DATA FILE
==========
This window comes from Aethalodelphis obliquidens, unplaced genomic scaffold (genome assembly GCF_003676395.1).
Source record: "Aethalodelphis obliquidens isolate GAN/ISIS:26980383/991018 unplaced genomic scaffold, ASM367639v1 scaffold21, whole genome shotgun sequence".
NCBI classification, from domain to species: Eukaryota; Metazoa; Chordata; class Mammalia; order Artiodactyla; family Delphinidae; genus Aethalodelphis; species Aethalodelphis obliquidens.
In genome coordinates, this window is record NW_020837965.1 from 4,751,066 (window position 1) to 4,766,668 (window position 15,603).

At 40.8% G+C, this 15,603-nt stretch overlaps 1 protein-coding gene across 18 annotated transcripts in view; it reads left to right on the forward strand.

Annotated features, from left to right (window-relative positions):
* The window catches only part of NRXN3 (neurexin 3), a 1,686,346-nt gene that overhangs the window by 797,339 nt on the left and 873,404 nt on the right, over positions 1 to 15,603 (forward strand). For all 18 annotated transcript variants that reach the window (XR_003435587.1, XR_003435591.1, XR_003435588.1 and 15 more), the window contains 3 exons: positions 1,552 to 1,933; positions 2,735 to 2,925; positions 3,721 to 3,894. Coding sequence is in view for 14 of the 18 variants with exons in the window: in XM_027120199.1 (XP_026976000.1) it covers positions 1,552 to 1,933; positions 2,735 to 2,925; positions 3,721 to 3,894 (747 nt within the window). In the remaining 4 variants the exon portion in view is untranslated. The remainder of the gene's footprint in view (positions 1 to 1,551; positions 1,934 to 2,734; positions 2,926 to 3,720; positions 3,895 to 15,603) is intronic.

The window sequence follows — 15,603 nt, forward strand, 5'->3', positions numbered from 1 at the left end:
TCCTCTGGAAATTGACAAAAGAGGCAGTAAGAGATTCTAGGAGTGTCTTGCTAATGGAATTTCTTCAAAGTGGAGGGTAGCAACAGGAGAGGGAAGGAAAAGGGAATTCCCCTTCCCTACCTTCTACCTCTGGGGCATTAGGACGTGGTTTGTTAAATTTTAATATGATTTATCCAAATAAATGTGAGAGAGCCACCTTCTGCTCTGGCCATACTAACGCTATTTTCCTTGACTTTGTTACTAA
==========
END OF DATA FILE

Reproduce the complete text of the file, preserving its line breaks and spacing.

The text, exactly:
This window comes from Aethalodelphis obliquidens, unplaced genomic scaffold (genome assembly GCF_003676395.1).
Source record: "Aethalodelphis obliquidens isolate GAN/ISIS:26980383/991018 unplaced genomic scaffold, ASM367639v1 scaffold21, whole genome shotgun sequence".
NCBI classification, from domain to species: Eukaryota; Metazoa; Chordata; class Mammalia; order Artiodactyla; family Delphinidae; genus Aethalodelphis; species Aethalodelphis obliquidens.
In genome coordinates, this window is record NW_020837965.1 from 4,751,066 (window position 1) to 4,766,668 (window position 15,603).

At 40.8% G+C, this 15,603-nt stretch overlaps 1 protein-coding gene across 18 annotated transcripts in view; it reads left to right on the forward strand.

Annotated features, from left to right (window-relative positions):
* The window catches only part of NRXN3 (neurexin 3), a 1,686,346-nt gene that overhangs the window by 797,339 nt on the left and 873,404 nt on the right, over positions 1 to 15,603 (forward strand). For all 18 annotated transcript variants that reach the window (XR_003435587.1, XR_003435591.1, XR_003435588.1 and 15 more), the window contains 3 exons: positions 1,552 to 1,933; positions 2,735 to 2,925; positions 3,721 to 3,894. Coding sequence is in view for 14 of the 18 variants with exons in the window: in XM_027120199.1 (XP_026976000.1) it covers positions 1,552 to 1,933; positions 2,735 to 2,925; positions 3,721 to 3,894 (747 nt within the window). In the remaining 4 variants the exon portion in view is untranslated. The remainder of the gene's footprint in view (positions 1 to 1,551; positions 1,934 to 2,734; positions 2,926 to 3,720; positions 3,895 to 15,603) is intronic.

The window sequence follows — 15,603 nt, forward strand, 5'->3', positions numbered from 1 at the left end:
TCCTCTGGAAATTGACAAAAGAGGCAGTAAGAGATTCTAGGAGTGTCTTGCTAATGGAATTTCTTCAAAGTGGAGGGTAGCAACAGGAGAGGGAAGGAAAAGGGAATTCCCCTTCCCTACCTTCTACCTCTGGGGCATTAGGACGTGGTTTGTTAAATTTTAATATGATTTATCCAAATAAATGTGAGAGAGCCACCTTCTGCTCTGGCCATACTAACGCTATTTTCCTTGACTTTGTTACTAA